A mother has triumphed in her human rights challenge against Georgia, following the ‘medical negligence’ death of her son.
European court judges today published their ruling in the case Sarishvili-Bolkvadze v. Georgia (application no. 58240/08), deciding that Georgia’s failure to apply rules on health services led to the rights violation of the mother.
The court made no award as the applicant Gulnara Sarishvili-Bolkvadze had not submitted a claim for one. It observed that domestic law allowed for requests for the re-opening of civil proceedings which had been found to be in violation of the convention.
In its Chamber judgment, the European Court of Human Rights held, unanimously, that there had been:
a violation of Article 2 (right to life) of the European Convention on Human Rights because of the authorities’ failure to provide an effectively functioning regulatory framework, and
a violation of Article 2 because of shortcomings in the civil proceedings for compensation.
Sarishvili-Bolkvadze brought the case to the court, complaining that the authorities had failed in their duty to protect her son’s life from medical negligence and the adequacy of their response to his death.
The applicant’s son, G.B., was injured after falling from a crane in February 2004. He was taken to a hospital intensive care unit with a fractured skull and brain damage and was also later treated for bleeding in the stomach.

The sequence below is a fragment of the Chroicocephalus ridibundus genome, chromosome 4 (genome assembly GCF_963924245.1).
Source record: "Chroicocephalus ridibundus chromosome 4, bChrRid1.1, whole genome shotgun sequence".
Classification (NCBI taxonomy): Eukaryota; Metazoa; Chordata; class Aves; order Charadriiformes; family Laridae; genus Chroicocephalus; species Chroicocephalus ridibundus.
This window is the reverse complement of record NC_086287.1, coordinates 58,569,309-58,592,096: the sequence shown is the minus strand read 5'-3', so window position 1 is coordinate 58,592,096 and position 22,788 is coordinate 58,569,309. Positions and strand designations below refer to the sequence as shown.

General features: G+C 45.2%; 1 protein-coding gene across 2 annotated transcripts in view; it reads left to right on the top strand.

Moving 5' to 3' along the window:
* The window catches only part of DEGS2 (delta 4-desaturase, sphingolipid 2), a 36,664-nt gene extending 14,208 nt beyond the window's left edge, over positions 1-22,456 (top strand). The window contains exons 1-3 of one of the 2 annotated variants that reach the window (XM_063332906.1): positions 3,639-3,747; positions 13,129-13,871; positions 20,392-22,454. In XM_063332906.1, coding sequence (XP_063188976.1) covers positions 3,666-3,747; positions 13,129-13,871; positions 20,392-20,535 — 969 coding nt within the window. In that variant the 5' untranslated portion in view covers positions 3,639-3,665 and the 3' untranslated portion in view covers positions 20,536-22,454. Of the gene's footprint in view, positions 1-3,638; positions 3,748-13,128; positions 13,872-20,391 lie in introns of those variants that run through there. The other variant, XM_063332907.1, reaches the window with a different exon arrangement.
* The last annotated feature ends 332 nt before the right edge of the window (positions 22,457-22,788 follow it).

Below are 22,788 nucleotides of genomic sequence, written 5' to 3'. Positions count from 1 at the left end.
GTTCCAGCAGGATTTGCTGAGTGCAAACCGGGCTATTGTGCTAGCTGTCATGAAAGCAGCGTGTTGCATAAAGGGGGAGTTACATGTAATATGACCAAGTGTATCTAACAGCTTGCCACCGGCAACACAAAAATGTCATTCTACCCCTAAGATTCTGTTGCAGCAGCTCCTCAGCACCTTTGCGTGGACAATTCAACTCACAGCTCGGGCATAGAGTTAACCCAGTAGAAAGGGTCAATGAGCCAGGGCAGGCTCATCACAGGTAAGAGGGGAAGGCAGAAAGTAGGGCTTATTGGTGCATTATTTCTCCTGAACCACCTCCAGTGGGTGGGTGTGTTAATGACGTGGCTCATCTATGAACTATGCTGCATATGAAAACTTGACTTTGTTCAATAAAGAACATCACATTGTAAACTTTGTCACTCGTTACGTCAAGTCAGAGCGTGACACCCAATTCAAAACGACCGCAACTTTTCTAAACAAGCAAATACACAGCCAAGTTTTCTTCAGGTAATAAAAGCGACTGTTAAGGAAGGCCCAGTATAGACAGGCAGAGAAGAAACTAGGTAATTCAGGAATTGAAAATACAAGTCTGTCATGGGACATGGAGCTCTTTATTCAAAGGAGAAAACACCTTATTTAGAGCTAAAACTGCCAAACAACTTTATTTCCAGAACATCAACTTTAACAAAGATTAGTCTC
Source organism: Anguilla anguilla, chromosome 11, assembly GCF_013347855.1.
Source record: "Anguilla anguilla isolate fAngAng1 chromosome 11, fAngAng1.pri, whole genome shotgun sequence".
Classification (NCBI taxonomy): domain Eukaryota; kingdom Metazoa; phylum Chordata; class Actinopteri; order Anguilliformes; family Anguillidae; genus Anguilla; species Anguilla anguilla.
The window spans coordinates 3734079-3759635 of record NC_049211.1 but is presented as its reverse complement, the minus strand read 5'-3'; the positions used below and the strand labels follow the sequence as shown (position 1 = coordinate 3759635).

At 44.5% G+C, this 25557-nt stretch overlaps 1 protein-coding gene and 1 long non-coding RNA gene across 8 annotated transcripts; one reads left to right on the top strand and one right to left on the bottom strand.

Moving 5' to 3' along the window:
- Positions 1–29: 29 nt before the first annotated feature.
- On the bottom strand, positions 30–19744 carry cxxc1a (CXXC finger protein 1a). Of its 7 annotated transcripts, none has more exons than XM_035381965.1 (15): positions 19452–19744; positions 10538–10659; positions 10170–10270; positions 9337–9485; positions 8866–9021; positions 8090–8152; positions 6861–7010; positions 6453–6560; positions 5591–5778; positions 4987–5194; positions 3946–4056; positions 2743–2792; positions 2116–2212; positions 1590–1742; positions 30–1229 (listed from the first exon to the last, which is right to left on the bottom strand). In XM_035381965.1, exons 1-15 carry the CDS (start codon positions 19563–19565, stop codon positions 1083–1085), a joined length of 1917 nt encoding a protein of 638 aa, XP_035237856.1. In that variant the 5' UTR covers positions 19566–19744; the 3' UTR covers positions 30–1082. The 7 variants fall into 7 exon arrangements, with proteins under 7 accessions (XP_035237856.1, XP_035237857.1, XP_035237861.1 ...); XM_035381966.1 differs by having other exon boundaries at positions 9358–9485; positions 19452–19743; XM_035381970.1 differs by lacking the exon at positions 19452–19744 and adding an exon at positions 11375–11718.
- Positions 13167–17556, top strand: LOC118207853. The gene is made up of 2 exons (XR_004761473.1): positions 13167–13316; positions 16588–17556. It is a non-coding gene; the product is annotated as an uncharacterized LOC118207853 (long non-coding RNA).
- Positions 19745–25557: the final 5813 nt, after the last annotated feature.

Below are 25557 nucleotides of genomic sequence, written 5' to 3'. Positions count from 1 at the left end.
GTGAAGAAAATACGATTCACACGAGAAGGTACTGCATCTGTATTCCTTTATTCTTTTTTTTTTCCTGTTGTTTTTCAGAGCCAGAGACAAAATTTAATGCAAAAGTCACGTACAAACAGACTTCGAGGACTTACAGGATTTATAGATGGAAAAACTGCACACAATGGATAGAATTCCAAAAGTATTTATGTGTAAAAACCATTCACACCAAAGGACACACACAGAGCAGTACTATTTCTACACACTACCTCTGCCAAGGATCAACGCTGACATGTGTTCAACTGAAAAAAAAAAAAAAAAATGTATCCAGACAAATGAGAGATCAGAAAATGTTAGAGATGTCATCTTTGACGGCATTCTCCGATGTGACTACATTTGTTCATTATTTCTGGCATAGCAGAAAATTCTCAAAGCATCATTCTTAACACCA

In March, he was transferred to a general ward, however, he suffered bleeding from a duodenal ulcer and was given emergency surgery.
He died on 14 March 2004.
The authorities opened a criminal investigation and in June 2004 a panel of experts stated that there had been a medical error in his treatment. The criminal case was closed in August 2004 without result, re-opened in 2006 and then closed again in 2008.
The applicant refused all along to allow G.B.’s body to be exhumed for examination. Relying on the experts’ findings on the necessity of that measure, prosecutors said they could not find proof of a causal link between the medical error and the death.
In the meantime, the hospital dismissed the neurosurgeon responsible for G.B.’s treatment and reprimanded two intensive care specialists and a surgeon.
In its judgement today, the court noted that some of the doctors who had cared for the applicant’s son had not had proper licences and that the hospital itself had been carrying out various medical activities without the necessary permits.
That showed failings in Georgia’s implementation of its regulatory framework for ensuring patient safety, meaning it had failed to live up to its duties under the convention.
While the court found that the criminal investigation in the case was in line with convention requirements, it ruled that the civil proceedings were not.
Domestic law had prevented the applicant from being awarded compensation for non-pecuniary damage as next-of-kin, which meant there had been a further violation of her rights.